According to an article by Marijuana Moment, a marijuana business in Oregon that is fighting the state’s export ban asked a federal judge to let the case go to court. The company said it has a “right to operate its business, whether it is legal under federal law or not, free of unconstitutional state laws like the export ban.”
In November, Jefferson Packing House, a cannabis wholesaler based in Medford, sued the state of Oregon to get the state export ban overturned. Its lawyers say that the law breaks the Dormant Commerce Clause of the U.S. Constitution. This clause is meant to encourage competition between states by keeping them from regulating interstate commerce on their own.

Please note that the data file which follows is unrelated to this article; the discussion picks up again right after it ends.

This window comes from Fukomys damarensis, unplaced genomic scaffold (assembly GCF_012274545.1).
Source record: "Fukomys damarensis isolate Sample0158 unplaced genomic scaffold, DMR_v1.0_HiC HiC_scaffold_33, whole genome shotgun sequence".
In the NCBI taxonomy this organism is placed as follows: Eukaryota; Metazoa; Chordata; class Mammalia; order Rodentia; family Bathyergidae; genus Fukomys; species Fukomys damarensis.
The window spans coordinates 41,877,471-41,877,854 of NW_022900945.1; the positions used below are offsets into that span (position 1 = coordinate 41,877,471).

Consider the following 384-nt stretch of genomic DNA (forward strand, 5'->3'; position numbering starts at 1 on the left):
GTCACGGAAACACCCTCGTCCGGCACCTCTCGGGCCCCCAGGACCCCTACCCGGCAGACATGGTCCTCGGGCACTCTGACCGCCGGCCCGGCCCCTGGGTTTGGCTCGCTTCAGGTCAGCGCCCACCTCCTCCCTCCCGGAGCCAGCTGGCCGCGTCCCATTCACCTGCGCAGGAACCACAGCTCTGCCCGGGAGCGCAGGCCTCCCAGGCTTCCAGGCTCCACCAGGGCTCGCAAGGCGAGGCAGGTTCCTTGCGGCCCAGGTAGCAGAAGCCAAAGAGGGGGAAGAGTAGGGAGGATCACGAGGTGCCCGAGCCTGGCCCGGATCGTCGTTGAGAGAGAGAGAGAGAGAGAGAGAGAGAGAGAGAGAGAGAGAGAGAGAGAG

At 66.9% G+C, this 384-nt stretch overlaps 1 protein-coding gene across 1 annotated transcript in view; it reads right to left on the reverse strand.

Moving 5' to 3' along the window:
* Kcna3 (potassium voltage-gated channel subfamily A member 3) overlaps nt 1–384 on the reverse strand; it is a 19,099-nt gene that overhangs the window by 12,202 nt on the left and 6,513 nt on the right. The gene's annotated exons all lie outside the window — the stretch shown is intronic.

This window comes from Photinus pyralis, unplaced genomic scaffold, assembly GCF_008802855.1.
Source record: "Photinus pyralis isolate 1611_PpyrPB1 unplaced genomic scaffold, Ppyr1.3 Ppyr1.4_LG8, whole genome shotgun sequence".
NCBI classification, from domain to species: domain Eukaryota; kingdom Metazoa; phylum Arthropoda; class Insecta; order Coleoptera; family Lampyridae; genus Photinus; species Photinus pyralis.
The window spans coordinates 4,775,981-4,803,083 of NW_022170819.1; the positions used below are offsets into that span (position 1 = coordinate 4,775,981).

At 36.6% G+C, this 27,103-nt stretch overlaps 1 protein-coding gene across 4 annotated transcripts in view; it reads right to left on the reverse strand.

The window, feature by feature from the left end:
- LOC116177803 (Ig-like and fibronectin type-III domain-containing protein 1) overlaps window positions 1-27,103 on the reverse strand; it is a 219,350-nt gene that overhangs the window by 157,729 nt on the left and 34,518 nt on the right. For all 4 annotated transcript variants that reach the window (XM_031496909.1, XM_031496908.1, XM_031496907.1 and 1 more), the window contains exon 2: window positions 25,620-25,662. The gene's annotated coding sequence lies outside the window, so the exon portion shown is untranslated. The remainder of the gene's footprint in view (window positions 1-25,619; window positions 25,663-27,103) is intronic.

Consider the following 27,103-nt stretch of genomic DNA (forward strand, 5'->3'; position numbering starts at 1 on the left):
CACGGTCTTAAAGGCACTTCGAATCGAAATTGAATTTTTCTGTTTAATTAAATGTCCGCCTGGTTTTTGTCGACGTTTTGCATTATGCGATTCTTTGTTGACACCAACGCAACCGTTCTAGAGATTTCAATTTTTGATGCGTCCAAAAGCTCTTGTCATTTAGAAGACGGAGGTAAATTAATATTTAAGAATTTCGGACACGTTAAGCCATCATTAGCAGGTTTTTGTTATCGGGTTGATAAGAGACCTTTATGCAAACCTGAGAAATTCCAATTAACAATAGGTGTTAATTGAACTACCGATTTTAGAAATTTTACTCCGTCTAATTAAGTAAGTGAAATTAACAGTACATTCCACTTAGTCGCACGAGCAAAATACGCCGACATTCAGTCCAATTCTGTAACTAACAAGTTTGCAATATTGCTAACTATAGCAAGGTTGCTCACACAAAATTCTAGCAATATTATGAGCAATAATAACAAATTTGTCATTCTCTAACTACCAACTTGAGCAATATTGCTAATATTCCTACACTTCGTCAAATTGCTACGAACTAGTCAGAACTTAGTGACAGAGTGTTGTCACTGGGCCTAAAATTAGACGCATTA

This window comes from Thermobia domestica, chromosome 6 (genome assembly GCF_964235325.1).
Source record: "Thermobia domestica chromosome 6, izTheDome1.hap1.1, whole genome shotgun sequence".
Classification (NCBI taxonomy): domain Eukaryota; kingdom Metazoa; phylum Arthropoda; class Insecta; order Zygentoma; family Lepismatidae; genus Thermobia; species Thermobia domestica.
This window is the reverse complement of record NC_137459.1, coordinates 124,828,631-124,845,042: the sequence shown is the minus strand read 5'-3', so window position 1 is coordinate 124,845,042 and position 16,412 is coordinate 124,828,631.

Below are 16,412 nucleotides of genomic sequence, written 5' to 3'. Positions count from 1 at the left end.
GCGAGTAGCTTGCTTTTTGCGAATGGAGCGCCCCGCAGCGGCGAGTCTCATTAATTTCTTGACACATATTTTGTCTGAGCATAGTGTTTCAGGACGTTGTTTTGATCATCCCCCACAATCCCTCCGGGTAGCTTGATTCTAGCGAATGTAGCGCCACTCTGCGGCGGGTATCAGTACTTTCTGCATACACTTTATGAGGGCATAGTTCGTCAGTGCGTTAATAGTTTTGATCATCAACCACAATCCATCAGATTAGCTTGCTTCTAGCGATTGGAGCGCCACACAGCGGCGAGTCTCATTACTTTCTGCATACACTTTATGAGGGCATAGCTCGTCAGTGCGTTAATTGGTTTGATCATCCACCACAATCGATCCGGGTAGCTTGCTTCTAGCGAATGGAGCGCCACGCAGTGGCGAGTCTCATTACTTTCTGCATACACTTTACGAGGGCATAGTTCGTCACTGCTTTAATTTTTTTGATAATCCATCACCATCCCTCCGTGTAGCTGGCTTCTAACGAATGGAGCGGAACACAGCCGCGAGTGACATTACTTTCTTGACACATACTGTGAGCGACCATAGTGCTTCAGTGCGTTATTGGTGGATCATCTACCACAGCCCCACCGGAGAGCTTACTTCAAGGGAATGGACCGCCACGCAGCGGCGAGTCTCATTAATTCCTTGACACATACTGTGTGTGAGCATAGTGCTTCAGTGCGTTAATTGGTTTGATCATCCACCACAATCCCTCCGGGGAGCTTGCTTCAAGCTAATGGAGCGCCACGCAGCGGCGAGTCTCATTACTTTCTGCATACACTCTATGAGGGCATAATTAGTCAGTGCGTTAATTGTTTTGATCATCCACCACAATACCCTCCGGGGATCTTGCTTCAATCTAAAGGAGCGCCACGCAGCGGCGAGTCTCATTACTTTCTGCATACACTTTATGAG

In its lawsuit, the company says that the export ban hurts “not only Oregon growers, processors, and wholesalers, but also non-residents, who can’t get the high-quality marijuana products made in Oregon unless they go to Oregon to buy them.”
Lawyers for the state have asked the court to throw out the case because Jefferson doesn’t have the right to sue. In a January motion, they said that because federal law also forbids the export of cannabis products, the company’s “alleged injuries are not likely to be addressed by the relief it is seeking.” Also, they say that the way the lawsuit describes the Dormant Commerce Clause is not true.